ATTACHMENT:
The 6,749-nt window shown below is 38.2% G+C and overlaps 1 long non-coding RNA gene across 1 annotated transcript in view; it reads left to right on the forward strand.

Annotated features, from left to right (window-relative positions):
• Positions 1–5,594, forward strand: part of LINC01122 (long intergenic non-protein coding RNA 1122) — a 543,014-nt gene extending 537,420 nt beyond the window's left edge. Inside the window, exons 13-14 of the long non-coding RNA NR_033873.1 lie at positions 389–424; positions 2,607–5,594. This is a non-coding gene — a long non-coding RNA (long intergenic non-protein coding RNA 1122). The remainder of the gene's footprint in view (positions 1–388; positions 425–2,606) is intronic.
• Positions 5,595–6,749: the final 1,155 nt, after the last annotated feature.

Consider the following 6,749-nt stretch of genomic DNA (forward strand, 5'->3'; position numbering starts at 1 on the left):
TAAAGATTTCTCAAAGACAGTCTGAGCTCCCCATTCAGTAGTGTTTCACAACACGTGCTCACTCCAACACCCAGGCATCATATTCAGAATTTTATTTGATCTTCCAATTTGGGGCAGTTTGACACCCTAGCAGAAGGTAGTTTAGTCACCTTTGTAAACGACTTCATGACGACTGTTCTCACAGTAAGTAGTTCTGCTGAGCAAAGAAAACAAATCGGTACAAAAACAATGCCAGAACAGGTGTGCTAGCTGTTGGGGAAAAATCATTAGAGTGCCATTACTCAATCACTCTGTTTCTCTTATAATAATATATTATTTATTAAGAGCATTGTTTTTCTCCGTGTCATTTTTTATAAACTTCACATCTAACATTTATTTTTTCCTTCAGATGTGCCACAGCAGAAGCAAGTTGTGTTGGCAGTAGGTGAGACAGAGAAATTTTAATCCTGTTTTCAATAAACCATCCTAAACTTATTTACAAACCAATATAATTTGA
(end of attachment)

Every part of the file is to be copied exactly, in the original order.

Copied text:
The 6,749-nt window shown below is 38.2% G+C and overlaps 1 long non-coding RNA gene across 1 annotated transcript in view; it reads left to right on the forward strand.

Annotated features, from left to right (window-relative positions):
• Positions 1–5,594, forward strand: part of LINC01122 (long intergenic non-protein coding RNA 1122) — a 543,014-nt gene extending 537,420 nt beyond the window's left edge. Inside the window, exons 13-14 of the long non-coding RNA NR_033873.1 lie at positions 389–424; positions 2,607–5,594. This is a non-coding gene — a long non-coding RNA (long intergenic non-protein coding RNA 1122). The remainder of the gene's footprint in view (positions 1–388; positions 425–2,606) is intronic.
• Positions 5,595–6,749: the final 1,155 nt, after the last annotated feature.

Consider the following 6,749-nt stretch of genomic DNA (forward strand, 5'->3'; position numbering starts at 1 on the left):
TAAAGATTTCTCAAAGACAGTCTGAGCTCCCCATTCAGTAGTGTTTCACAACACGTGCTCACTCCAACACCCAGGCATCATATTCAGAATTTTATTTGATCTTCCAATTTGGGGCAGTTTGACACCCTAGCAGAAGGTAGTTTAGTCACCTTTGTAAACGACTTCATGACGACTGTTCTCACAGTAAGTAGTTCTGCTGAGCAAAGAAAACAAATCGGTACAAAAACAATGCCAGAACAGGTGTGCTAGCTGTTGGGGAAAAATCATTAGAGTGCCATTACTCAATCACTCTGTTTCTCTTATAATAATATATTATTTATTAAGAGCATTGTTTTTCTCCGTGTCATTTTTTATAAACTTCACATCTAACATTTATTTTTTCCTTCAGATGTGCCACAGCAGAAGCAAGTTGTGTTGGCAGTAGGTGAGACAGAGAAATTTTAATCCTGTTTTCAATAAACCATCCTAAACTTATTTACAAACCAATATAATTTGA